How can we discover worthwhile companies out of thousands of companies in the world?
July 2016, a worldwide phenomenon happened that few people would not have known. You could see people standing around under the hot sun, gathering at cafes and malls, the parks and gardens are suddenly full.
That phenomenon, of course, refers to the Pokémon Go game released on 6 July 2016.
The ability to interact with the environment in an augmented reality platform on a global scale, where players go about catching new Pokémon creatures in different locations.
What if you followed your instincts and intuition and devoted as much time into researching and investing in the Maker of the game, other than just playing the game (or watching your kids play)?
Incidentally, if you researched and invested into Nintendo (TSE:7974), which happened to be Pokémon’s publisher, before the mobile app was launched, you would be sitting on more than 60% gains as of today. But a quick check on Nintendo’s fundamentals may leave you jittery, given the industry is fast-changing and game technology leapfrogs in weeks and months.
A second choice might then be to research and invest in Niantic, Nintendo’s key augmented reality technology partner? Well, except Niantic is not listed – but their parent company is!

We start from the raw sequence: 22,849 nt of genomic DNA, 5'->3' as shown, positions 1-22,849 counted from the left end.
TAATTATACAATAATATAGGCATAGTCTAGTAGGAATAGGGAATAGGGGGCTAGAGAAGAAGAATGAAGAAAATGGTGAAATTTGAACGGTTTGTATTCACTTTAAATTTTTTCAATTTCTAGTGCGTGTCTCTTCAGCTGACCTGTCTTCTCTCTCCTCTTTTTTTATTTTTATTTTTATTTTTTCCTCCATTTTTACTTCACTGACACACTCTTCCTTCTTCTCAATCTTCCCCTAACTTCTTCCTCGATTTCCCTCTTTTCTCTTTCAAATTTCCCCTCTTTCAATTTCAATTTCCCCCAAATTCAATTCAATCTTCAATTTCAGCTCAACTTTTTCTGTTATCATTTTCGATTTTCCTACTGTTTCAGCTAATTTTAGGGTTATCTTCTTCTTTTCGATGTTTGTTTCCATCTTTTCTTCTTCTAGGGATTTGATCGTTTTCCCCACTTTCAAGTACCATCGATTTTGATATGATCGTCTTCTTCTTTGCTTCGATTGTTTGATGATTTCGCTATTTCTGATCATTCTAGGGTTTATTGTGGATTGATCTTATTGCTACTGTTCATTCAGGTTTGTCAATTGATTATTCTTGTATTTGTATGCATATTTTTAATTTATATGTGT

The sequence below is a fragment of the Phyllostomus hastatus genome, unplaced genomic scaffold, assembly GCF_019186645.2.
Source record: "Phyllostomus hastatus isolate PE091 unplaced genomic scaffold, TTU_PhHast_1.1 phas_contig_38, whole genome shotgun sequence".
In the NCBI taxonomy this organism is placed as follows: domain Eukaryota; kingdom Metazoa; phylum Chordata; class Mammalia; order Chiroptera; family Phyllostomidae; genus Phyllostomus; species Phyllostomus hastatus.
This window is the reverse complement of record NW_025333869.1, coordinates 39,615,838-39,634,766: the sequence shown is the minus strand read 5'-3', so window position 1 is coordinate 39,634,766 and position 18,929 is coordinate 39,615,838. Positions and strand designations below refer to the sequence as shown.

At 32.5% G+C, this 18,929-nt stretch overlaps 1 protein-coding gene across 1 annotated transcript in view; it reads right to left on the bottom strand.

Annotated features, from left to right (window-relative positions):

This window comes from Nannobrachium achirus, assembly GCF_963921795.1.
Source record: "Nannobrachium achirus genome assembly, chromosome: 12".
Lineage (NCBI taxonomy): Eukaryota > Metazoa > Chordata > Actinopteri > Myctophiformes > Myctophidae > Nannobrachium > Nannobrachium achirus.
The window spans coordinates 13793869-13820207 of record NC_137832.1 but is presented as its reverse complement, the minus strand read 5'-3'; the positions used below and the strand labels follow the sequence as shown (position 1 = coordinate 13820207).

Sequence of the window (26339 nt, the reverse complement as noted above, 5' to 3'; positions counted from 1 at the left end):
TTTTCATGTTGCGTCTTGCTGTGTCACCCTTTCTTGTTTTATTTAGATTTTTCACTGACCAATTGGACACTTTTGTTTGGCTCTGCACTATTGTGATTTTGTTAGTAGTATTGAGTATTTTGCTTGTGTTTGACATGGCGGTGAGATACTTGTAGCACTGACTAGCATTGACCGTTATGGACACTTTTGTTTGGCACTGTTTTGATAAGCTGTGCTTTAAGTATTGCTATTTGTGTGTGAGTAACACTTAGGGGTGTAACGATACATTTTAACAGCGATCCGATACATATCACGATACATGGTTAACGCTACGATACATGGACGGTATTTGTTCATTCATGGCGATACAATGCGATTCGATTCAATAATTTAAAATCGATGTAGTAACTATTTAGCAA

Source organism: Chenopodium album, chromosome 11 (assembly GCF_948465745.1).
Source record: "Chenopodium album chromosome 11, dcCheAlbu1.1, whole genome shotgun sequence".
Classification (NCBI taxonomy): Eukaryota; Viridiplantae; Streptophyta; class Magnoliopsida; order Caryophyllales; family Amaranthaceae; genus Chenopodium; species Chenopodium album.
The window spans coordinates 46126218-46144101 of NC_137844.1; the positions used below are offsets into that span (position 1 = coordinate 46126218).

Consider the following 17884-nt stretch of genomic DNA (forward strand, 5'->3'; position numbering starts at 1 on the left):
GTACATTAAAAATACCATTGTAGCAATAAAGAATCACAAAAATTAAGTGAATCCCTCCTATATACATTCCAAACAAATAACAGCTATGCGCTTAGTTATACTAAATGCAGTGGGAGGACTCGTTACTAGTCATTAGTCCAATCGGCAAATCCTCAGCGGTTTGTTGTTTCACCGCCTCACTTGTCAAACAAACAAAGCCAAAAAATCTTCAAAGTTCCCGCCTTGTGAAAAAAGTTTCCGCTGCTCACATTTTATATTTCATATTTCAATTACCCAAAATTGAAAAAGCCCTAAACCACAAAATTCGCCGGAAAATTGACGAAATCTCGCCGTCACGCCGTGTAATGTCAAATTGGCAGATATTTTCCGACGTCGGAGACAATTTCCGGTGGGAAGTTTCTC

Had you researched and invested in the parent company of Niantic, which is none other than Alphabet Inc (Nasdaq:Googl) right on the day Pokémon Go was released, you would have made more than 20% returns as of today, not bad for a mega cap!
Never underestimate what you know. Consumers like ourselves holds significant power in the way we buy products and services, in the way we influence our peers to join us, and collectively turns the key that shape the world.
However, it would be unwise to blindly chase listed companies after such phenomena, particularly if you do not know what you are doing in stock investing, have not done extensive research into these companies, and unfortunately fall into the pitfall of over-rated hype.